Update: This blog has been updated to include a running list of news stories and commentary generated by our ongoing investigation.
U.S. Right to Know is conducting an investigation into the collusion between Big Food, its front groups, and university faculty and staff to deliver industry PR to the public. That investigation is ongoing. Thus far, it has been fruitful, as today’s New York Times article shows.
The Times article links to emails obtained via state Freedom of Information Act requests filed by U.S. Right to Know. These emails reveal how Monsanto and its partners use so-called “independent” third-party scientists and professors to deliver their PR messaging. Since the companies themselves are not credible messengers, they use these scientists and professors as sock-puppets to shape the media narrative on food issues, particularly GMOs.
This is a key part of Big Food’s PR strategy. The agrichemical and food industries are spending vast sums of money to convince the public that their food, crops, GMOs, additives and pesticides are safe, desirable and healthy.
U.S. Right to Know has filed state Freedom of Information Acts requests to try to obtain the emails and documents of 43 public university faculty and staff, to learn more about this public relations effort. Thus far, we have received documents in nine of these requests. So, most of the documents are likely still to come. Some may arrive next week, others may perhaps take a year or even more to arrive.
We have requested records from scientists, economists, law professors, extension specialists and communicators. All work in public institutions, funded by the taxpayers. We believe the public deserves to know more about the flow of money and level of coordination between public university scientists and other academics, and the agrichemical and food companies whose interests they promote.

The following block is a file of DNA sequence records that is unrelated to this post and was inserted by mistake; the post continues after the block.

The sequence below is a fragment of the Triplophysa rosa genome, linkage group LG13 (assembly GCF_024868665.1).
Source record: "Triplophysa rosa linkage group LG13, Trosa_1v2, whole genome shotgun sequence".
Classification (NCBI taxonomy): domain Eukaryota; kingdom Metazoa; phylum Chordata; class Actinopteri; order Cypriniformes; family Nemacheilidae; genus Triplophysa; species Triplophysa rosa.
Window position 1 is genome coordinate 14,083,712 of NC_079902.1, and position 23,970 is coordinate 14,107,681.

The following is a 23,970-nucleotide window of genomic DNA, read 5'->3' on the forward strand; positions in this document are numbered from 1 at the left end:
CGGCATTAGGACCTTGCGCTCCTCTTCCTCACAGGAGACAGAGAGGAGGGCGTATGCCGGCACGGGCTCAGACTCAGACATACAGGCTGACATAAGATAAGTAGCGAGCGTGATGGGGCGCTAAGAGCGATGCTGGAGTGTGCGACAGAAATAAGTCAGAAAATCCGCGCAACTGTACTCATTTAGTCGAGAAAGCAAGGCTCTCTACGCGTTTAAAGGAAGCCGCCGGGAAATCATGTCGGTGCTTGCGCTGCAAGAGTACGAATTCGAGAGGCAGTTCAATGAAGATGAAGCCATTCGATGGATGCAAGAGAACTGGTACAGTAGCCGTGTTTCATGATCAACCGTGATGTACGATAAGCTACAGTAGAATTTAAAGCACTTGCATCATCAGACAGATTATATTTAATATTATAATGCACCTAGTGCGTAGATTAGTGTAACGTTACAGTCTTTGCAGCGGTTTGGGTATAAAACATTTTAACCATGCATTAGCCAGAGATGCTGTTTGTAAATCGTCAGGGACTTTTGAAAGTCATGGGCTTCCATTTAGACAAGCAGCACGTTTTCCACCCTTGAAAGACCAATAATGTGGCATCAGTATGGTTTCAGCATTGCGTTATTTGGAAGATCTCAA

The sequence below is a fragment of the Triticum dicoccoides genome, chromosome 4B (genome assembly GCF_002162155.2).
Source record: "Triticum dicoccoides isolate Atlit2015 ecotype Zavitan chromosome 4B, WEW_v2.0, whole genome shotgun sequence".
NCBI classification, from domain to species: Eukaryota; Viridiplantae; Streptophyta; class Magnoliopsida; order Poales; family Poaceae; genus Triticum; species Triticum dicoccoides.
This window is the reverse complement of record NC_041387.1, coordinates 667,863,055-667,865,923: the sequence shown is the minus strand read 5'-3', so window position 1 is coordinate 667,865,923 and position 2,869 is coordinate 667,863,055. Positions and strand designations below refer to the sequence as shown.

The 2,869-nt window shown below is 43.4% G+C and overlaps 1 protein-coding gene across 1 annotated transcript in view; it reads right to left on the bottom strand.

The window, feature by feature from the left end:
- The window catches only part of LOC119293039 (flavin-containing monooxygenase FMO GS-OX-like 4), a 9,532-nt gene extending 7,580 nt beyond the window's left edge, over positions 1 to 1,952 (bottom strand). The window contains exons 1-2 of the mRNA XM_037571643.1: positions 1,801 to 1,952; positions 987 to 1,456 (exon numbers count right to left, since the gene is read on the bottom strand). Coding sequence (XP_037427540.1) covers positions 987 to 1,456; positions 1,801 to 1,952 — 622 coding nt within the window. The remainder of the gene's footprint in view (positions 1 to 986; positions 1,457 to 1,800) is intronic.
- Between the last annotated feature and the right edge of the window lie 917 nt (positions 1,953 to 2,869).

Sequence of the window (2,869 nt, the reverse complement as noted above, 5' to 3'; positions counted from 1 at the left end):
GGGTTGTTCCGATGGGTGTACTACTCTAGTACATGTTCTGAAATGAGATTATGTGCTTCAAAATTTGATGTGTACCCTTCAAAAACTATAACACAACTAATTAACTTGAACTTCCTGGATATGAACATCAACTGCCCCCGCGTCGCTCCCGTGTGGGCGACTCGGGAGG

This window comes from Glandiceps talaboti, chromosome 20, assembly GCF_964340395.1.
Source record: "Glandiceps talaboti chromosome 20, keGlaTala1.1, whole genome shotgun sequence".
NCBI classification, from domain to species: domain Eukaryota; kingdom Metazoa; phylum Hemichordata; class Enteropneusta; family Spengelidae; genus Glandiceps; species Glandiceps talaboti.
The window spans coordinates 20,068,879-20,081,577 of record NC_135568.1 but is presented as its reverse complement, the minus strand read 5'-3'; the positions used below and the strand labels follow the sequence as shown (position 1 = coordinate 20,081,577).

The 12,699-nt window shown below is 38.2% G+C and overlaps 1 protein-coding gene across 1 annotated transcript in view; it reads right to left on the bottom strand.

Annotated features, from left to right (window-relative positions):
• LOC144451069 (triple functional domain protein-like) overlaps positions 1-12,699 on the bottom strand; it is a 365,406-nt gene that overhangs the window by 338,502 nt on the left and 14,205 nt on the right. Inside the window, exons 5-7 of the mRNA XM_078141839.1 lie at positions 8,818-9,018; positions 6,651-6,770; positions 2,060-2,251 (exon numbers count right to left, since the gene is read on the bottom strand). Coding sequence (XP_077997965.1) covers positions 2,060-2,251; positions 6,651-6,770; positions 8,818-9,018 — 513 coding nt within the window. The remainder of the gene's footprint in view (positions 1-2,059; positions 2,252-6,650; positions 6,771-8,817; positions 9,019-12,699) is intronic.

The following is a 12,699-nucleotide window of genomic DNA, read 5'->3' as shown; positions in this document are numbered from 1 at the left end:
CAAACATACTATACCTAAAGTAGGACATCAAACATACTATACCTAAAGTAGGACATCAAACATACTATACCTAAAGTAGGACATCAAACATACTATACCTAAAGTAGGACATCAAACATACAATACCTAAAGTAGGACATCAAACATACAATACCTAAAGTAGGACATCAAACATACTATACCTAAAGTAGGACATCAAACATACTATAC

We have a right to know what’s in our food, and how companies attempt to influence our views about it. Yet some find transparency so threatening that they equate consumer campaigns with vile dictatorships – as in a recent Facebook post that featured my picture alongside that of Stalin and Hitler. Others have compared our work to “terrorism” and us to “terrorists.”
Transparency – and investigative reporting about our food – is the core of what we do here are U.S. Right to Know.
We believe in the words of James Madison, who wrote: “A popular Government, without popular information, or the means of acquiring it, is but a Prologue to a Farce or a Tragedy; or, perhaps both. Knowledge will forever govern ignorance: And a people who mean to be their own Governors, must arm themselves with the power which knowledge gives.”
Finally, a brief word about University of Florida Professor Kevin Folta. The most important findings in today’s New York Times article are about the PR efforts of Monsanto and the agrichemical industry. But it is worth pointing out that Professor Folta repeatedly denied – falsely – having ties to Monsanto or having accepted funds from Monsanto. For example, Professor Folta has stated: